A casual survey of my acquaintances tells me that I am not alone. Each of us has a daily routine designed to mitigate a fact of life:  aging skin. My own process is relatively simple, involving a few creams, exfoliants and toners, the cost of which I keep to myself. Others have more involved rituals that include masks, night serums and the like. Our objective? To slow down that which nature intended — wrinkles, sagging skin, and the many other signs that indicate this human body has been around for a few decades.

Of course, the effects of age are not just skin deep. As we grow older the entire system begins to weaken, throwing out a few nuts and bolts as the years click by. The knees hurt; eyesight changes; reflexes slow and each winter seems even colder. The body begins to reflect years of sun, ambient radiation, the weird chemicals with which the world is imbued and, of course, the genetic quilt we were given at birth. 

Those changes occur within our cells. The little strands of deoxyribonucleic acid, commonly called DNA, that created us get hammered each day we live. Fortunately, cells have mechanisms to repair normal damage to DNA and those mechanisms keep working for a very long time.  However, given enough years, some damage isn’t repaired and will stay put in the DNA. New generations of cells carry that damaged DNA within them. Scientists think this may be an important component of aging. We just don’t regenerate and repair most of our cells as well as we did when we were younger, despite what the advertising teams at Estee Lauder and the like would have you believe. 

Aging is not a problem for the sea urchin. Researchers at the Mount Desert Island Biological Laboratory (MDIBL) in Bar Harbor have discovered that sea urchins, found on both the East and West coasts, continue to regenerate cells throughout their lives. Several species of sea urchin live to be 50 to 100 years old without signs of poor health. They regrow damaged tissue whether young or old. They even reproduce as if they were still young.



Scientists are particularly interested in sea urchins because they share so many genes with humans. Thanks to genomic sequencing, researchers know that 70% of a sea urchin’s genes have a counterpart in humans. Furthermore, sea urchins have a very sophisticated immune system, which may explain why they live to be so old. Human beings have innate and acquired immune systems. The most vigorous is the acquired immune system, which over time learns to combat viruses and bacteria after being introduced to them. A sea urchin comes hardwired to attack and defeat viruses and bacteria, no introduction necessary. It has 10 to 20 times the number of genes for its immune system than do humans.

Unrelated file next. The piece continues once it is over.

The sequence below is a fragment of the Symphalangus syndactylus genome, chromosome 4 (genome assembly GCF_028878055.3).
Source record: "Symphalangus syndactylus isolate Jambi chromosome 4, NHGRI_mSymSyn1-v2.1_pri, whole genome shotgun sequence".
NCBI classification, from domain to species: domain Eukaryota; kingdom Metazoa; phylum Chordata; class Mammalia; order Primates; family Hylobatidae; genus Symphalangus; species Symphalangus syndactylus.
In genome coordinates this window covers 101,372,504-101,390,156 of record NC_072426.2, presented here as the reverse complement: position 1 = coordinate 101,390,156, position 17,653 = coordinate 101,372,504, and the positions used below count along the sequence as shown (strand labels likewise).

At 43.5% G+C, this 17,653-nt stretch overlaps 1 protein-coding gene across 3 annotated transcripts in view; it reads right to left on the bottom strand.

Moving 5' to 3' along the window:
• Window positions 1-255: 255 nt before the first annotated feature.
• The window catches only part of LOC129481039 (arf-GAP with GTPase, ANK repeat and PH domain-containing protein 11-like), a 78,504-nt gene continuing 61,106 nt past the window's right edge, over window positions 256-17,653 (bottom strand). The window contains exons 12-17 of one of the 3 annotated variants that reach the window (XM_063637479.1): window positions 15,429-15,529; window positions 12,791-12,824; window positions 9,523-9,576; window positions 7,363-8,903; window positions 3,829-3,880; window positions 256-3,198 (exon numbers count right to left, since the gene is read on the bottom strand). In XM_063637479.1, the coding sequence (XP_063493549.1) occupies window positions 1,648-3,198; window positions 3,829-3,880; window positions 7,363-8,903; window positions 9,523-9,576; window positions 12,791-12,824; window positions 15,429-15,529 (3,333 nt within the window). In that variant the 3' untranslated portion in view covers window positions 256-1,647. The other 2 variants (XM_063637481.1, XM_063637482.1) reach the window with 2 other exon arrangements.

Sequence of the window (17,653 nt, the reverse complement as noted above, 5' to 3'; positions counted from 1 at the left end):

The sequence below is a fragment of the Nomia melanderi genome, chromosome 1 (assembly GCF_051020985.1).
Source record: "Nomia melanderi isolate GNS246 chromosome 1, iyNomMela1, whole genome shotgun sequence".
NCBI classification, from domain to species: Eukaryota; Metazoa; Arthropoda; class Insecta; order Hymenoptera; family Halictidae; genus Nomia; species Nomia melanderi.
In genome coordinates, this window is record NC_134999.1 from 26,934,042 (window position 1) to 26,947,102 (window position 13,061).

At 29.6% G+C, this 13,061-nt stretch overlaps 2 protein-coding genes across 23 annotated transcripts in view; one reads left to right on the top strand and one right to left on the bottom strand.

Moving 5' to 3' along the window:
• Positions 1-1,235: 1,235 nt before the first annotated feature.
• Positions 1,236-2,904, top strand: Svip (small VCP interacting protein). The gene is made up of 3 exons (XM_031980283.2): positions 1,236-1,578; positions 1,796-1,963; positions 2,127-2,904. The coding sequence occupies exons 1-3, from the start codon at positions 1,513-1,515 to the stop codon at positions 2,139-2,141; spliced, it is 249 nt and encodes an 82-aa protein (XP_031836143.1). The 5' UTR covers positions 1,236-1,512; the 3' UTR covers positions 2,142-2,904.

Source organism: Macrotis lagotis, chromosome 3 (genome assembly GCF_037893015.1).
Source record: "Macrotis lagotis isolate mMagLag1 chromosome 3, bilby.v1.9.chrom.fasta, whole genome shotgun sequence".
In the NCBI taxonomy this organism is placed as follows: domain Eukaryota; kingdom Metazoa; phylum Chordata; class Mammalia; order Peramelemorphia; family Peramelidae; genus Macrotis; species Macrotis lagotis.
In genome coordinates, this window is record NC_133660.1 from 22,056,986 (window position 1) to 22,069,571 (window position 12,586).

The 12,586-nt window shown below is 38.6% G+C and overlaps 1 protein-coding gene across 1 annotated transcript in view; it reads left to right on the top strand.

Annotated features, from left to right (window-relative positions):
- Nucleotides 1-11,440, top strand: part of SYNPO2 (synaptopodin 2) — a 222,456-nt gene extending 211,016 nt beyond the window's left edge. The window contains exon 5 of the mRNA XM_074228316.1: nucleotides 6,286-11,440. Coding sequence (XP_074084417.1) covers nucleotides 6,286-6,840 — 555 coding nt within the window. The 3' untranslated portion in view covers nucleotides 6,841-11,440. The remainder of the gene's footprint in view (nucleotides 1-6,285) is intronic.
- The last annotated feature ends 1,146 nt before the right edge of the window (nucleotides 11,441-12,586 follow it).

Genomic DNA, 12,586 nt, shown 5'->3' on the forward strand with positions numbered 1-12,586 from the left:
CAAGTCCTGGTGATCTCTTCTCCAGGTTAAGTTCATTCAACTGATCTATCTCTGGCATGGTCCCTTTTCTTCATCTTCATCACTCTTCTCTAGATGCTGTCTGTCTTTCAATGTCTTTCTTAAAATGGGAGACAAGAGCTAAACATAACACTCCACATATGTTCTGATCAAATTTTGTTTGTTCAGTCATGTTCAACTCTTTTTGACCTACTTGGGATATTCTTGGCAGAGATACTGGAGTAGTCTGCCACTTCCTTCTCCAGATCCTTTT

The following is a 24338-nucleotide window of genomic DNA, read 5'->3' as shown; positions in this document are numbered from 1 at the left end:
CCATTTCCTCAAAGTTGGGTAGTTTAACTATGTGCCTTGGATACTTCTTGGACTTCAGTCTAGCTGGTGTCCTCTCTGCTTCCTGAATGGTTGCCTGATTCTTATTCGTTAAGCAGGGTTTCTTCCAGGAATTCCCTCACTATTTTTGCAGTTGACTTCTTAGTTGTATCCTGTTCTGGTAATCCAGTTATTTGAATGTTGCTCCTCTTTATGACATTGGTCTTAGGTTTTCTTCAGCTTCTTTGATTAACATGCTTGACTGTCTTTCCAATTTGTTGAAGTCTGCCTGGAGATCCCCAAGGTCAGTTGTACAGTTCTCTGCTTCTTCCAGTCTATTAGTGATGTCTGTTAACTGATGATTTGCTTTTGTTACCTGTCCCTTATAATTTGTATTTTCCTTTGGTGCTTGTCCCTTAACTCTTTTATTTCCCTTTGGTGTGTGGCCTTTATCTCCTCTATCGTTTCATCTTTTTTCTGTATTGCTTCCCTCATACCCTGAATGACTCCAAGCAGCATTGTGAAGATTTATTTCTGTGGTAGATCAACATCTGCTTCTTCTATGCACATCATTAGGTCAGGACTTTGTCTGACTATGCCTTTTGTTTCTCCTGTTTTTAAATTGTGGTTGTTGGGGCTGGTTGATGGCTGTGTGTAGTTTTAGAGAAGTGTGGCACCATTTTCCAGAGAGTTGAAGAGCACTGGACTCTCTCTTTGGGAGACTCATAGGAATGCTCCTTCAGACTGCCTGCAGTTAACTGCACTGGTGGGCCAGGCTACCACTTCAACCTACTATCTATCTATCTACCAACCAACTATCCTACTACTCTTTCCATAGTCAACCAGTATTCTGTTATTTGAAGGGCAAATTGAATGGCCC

MDIBL associate professor James Coffman and his colleagues studied sea urchins with long, intermediate and short life spans: the red sea urchin, Mesocentrotus franciscanus, which can live more than 100 years; the purple sea urchin, Strongylocentrotus purpuratus, which generally lives more than 50 years; and the variegated sea urchin, Lytechinus variegatus, with a life expectancy of four years.

They thought that in the species with a short life expectancy they would find signs of aging, such as the inability to regrow damaged tissues, as the animals became old. Nope. These indomitable little things continued to replace damaged spines and feet throughout their life span. Coffman said in a recent press release, “What we found is that aging is not inevitable: sea urchins don’t appear to age, even when they are short-lived.”

What the scientists did not explore is why that should be so. Is there a single gene kicking around someplace in the sea urchin’s genetic code that gives them this ability? Is it related to that remarkable immune system? Could it be the product of life under water and a strictly vegetarian diet? There’s no doubt the question will draw more attention and more funding as Americans increasingly contemplate the uncomfortable facts of aging. In this highly monetized world, I predict major skin care companies will jump quickly on the sea urchin bandwagon, loudly trumpeting the use of sea urchin genes in their most exclusive anti-aging products. I wonder what their slogan will be?